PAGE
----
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The Moscow Times: A Power Lunch With the State

Tuesday, June 26, 2007. Issue 3685. Page 10.

The problems created for the country’s investment climate by the Kovykta gas field have now been resolved. The delay in rendering a decision on the revocation of the TNK-BP license to exploit the field had provided cause for hope that some kind of unexpected resolution to the conflict between the state and the energy company could be found, but the result was in line with what had long been expected by most analysts. Control over Rusia Petroleum, which holds the license to operate the field, was transferred to Gazprom.

TNK-BP representatives are trying to present the deal in a positive light, and they maintain that the development of the field would have been impossible without the participation of Gazprom. For TNK-BP, the result of the deal can doubtless be considered a success: Bringing Gazprom on board is better than losing its license and the money it has already sunk into the project. The company had already invested more than $400 million. TNK-BP maintains an option to buy a 25 percent, plus one share, blocking stake in Rusia Petroleum, and there is talk of plans for the creation of a joint global venture between BP and Gazprom.

One interesting question is the discount on the value of the assets that Gazprom is enjoying when buying into the project. The controlling stake the company bought in Sakhalin Energy at the end of last year cost $7.45 billion, a price that various analysts said represented a 20 percent to 34 percent discount over the likely market price for the assets. The value of the Kovykta deal is still not clear. What is clear is that the price of strategic deals of this type has very little to do with market factors. Any field that is having problems with environmental regulators, as the experience with the Sakhalin project demonstrated, is going to end up changing hands for a much lower price than one not facing prospect of environmental charges.
The Kovykta deal underlines yet another important tendency. On June 15, without bothering to wait for a decision about the fate of the field’s license, the Industry and Energy Ministry went ahead and issued a statement outlining its ideas for the future of field. Deputy Industry and Energy Minister Andrei Dementiyev said the field would go into production at some point after 2017. That date also occupies an important place in Gazprom’s preliminary plans for the future. In fact, a number of state officials have acknowledged that there is no need to develop the field quickly. All of this comes, of course, after one of the main complaints against Rusia Petroleum’s work at Kovykta was that the development of the field was coming along too slowly.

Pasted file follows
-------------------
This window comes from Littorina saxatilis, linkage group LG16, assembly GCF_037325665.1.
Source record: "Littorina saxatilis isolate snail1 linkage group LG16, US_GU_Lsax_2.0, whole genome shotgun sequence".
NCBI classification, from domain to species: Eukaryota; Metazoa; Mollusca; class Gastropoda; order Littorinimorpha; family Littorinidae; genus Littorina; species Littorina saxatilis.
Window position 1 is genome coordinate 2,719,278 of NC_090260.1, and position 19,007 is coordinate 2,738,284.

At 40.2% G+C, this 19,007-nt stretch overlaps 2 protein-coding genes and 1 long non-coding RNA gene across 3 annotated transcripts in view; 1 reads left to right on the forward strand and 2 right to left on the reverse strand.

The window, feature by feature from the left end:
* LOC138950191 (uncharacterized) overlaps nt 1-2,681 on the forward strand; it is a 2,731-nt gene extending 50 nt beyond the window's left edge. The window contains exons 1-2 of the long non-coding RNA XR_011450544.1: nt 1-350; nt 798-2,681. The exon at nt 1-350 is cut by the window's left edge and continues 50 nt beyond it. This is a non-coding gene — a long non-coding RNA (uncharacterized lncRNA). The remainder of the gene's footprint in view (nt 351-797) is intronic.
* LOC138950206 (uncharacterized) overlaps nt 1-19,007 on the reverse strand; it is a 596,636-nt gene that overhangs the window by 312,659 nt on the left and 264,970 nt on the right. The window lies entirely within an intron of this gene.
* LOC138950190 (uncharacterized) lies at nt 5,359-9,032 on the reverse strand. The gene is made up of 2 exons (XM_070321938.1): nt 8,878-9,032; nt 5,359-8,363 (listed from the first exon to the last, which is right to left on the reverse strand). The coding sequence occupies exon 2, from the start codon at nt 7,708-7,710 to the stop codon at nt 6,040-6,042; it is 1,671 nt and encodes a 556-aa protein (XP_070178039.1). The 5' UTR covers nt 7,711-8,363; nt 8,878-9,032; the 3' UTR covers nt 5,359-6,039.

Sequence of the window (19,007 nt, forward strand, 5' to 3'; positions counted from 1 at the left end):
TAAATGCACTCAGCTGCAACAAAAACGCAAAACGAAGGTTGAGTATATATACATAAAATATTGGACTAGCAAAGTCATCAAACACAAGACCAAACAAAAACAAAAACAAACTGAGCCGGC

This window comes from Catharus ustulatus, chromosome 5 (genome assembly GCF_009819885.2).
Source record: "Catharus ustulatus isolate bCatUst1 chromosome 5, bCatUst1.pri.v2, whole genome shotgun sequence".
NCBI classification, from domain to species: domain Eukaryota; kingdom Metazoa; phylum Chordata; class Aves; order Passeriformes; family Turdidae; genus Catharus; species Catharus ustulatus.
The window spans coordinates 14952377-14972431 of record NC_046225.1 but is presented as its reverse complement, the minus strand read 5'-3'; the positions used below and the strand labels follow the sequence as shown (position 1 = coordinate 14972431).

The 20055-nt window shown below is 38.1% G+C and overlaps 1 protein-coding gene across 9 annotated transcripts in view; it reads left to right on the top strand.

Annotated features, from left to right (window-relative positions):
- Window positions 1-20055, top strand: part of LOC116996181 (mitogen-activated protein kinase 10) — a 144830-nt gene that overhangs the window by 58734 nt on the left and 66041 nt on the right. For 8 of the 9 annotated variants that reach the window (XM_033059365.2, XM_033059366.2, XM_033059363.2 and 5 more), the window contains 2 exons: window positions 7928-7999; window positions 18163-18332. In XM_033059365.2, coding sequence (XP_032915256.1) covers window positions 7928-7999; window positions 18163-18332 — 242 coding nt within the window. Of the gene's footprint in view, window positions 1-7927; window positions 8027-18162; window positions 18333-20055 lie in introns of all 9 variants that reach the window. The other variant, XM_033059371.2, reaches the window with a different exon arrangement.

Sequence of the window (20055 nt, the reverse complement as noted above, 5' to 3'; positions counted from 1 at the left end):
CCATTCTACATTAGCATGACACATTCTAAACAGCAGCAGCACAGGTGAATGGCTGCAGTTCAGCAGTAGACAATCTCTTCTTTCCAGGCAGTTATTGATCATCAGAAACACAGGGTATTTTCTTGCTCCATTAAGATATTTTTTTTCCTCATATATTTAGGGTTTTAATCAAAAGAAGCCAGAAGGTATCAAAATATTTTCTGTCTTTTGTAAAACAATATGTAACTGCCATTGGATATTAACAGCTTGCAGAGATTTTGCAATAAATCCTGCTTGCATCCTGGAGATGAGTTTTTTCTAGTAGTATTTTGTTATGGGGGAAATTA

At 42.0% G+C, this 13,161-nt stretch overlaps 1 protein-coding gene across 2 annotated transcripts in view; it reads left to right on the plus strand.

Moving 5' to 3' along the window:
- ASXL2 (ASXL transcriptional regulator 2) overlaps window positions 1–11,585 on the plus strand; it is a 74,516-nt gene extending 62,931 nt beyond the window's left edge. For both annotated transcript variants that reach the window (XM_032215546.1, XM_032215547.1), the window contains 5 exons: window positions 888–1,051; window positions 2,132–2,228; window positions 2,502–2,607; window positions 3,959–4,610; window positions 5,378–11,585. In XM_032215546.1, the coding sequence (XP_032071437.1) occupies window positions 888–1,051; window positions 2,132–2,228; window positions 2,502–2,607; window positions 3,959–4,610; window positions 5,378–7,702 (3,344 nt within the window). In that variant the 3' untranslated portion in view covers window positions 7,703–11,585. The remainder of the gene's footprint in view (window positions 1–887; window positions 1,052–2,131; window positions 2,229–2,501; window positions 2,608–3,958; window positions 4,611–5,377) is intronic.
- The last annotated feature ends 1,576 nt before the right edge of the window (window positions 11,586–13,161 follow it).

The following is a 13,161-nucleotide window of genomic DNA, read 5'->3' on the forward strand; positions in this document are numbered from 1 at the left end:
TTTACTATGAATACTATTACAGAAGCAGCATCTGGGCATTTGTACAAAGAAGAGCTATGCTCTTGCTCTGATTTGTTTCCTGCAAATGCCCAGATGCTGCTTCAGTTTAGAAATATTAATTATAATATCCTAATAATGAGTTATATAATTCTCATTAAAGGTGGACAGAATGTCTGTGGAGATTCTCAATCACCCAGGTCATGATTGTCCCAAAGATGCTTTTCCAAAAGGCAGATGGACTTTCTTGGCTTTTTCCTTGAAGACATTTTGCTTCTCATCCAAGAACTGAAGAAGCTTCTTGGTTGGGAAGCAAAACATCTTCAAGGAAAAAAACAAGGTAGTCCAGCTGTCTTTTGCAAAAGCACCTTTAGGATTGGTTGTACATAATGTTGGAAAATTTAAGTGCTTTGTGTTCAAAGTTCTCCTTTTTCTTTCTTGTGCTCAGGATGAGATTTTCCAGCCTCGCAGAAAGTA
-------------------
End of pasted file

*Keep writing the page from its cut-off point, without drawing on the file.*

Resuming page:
In another interesting announcement, after the new agreement had been reached, Gazprom deputy head Alexander Medvedev said gas from the Kovykta field could ultimately be destined for China. This was the very same strategy that TNK-BP had proposed to follow, but the company was unable to turn this into a reality — Gazprom holds a monopoly on the right to export gas. Characteristically, the Natural Resources Ministry has also expressed its willingness to work for compromise: After the discussions on the agreement between TNK-BP and Gazprom, the ministry’s press service announced it was expecting an offer from the new owner within the next two weeks. It said it would decide whether to revoke the license for the development of the field after receiving the new proposal.

It was the same case with Sakhalin-2. The international shareholder and operator of the project, Sakhalin Energy, had to step aside and hand a controlling stake to Gazprom as a result of environmental charges that were serious enough to threaten the suspension of the project. The deputy head of the Natural Resource Ministry’s environmental watchdog estimated that the cost of repairing the environmental damage caused by the project was $50 billion. Japan’s Ministry of Economy, Trade and Industry then announced that, as a result of the inspections, the shareholders in Sakhalin Energy would have to spend an additional $20 billion on environmental protection measures. After Gazprom bought its way into the project, the state approved an environmental protection plan that it said would eliminate all of the environmental risks. No one, of course, is talking about multibillion-dollar payments anymore. The sharp criticism over environmental concerns leveled at Yuganskneftegaz, formerly the main production unit at now-bankrupt Yukos, also disappeared immediately after it was bought by state-owned Rosneft.

The manipulation of prices for oil and gas assets by way of pressure from state regulatory agencies has become part of the standard mechanism for the transfer of property and ownership in Russia.

This appeared as an editorial in Vedomosti and its also non-profit sister websites,,,,, and are all owned by John Donovan. There is also a Wikipedia article.

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